In a recent post, Kerim does excellent work tracing the Savage Minds engagement with Jared Diamond, which dates to the establishment of this blog as a scrappy band of Davids taking aim at Goliath.
These days, Diamond gets criticized mostly for not reading or potentially libelous composite misreadings. But I want to dial this back to Diamond’s 1987 article “Worst Mistake in the History of the Human Race,” when Diamond obviously takes anthropology from Richard B. Lee–mongongo nuts with no acknowledgment–and also reproduces Lee and Irven DeVore, again with no credit for what almost any professor would call plagiarism.
Did people challenge Diamond for this taking of anthropology in 1987? Could a more forceful response have cautioned Diamond from appropriating anthropology with impunity and “diluting the brand“? Would Jared Diamond have become… JARED DIAMOND?
Does Jared Diamond read?
Anthropologists have criticized Jared Diamond for not reading, or not understanding what he says he has read. In Questioning Collapse, Norman Yoffee says Diamond has misinterpreted his book as well as Joseph Tainter’s work, the first two sources cited in the “Further Readings” section of Collapse (Yoffee 2009:177). In the same volume, Drexel Woodson “wonders how discerningly Diamond read the five books on Haiti” (2009:278). Rex’s Savage Minds review of Questioning Collapse notes that Diamond apparently did not read the critiques very closely: “The kindest thing one can say about Diamond’s position here is that it is unintelligible, because the alternative options are that a) Diamond’s personal animus against the authors was so intense he could not understand the content of the book or b) he simply did not read the book he is reviewing.” And of course at iMedia Ethics, evidence that Jared Diamond’s 2008 New Yorker article was a “fictional composite constructed from random stories.”
Long before all this, however, Diamond’s 1987 Discover Magazine article “Worst Mistake in the History of the Human Race” read and took anthropology too closely, especially from Richard B. Lee. Although this article might seem to be in the distant past, it is still a staple for Introduction to Anthropology readers like Applying Anthropology and continues to draw commentary on the internet.
Diamond obviously uses Richard Lee–without any referencing–for that famous quote about mongongo nuts:
It turns out that these people have plenty of leisure time, sleep a good deal, and work less hard than their farming neighbors. For instance, the average time devoted each week to obtaining food is only 12 to 19 hours for one group of Bushmen, 14 hours or less for the Hadza nomads of Tanzania. One Bushman, when asked why he hadn’t emulated neighboring tribes by adopting agriculture, replied, “Why should we, when there are so many mongongo nuts in the world?” (Diamond 1987:65)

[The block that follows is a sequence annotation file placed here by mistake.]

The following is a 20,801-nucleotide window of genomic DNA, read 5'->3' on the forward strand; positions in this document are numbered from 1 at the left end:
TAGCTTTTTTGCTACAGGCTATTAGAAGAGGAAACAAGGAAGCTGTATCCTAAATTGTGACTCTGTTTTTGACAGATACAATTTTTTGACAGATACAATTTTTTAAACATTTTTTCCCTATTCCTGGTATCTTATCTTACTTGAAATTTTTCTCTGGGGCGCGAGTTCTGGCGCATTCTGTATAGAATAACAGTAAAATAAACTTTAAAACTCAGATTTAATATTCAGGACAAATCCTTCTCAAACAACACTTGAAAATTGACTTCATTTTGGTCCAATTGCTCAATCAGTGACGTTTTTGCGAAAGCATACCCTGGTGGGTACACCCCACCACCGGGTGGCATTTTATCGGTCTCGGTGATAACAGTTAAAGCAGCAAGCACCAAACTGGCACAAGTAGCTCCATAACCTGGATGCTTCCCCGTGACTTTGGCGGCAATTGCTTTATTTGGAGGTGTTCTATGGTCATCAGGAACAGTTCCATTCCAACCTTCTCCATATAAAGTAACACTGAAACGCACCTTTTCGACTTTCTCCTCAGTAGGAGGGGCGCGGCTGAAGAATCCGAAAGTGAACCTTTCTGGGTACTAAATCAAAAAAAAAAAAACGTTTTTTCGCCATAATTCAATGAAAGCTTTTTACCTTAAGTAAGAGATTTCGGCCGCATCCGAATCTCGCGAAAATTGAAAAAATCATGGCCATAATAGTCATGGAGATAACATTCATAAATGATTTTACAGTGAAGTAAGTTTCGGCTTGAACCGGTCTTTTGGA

Now, as Diamond’s article continues to circulate, some associate the quote more with Diamond than with Lee (see the 2009 BBC blog-post “Do hunter-gatherers have it right?” which mentions “one Kalahari Bushman quoted by Jared Diamond”).
Why did Diamond not mention Lee? One idea woud be that in a three-page popular article like “Worst Mistake,” there simply is no space for citation. However, that doesn’t make sense. First, Diamond used the same phrase about the mongongo nuts in his book The Third Chimpanzee (1991). Diamond mentions Lee one time, at the end, in a suggestion for “further readings,” but he does not get a specific reference, even in a book-length treatment. Second, it is not as though Diamond did not mention any academic researchers in “Worst Mistake”–he does cite George Armelagos, whose name is longer than Lee’s.
Another idea is that Diamond takes Lee’s work just because it is ethnography–and since ethnography is often viewed as “hanging out” (as the commenter Strong points out in the recent discussion about Hau), then it is free for the taking. Therefore Armelagos, who does real research and analysis in a lab, gets cited, while Lee is just overhearing things while hanging out. This view would certainly match with Diamond’s later work, in which a bit of hanging out while doing other scientific studies makes Diamond eligible to write something like ethnography in the “Annals of Anthropology.”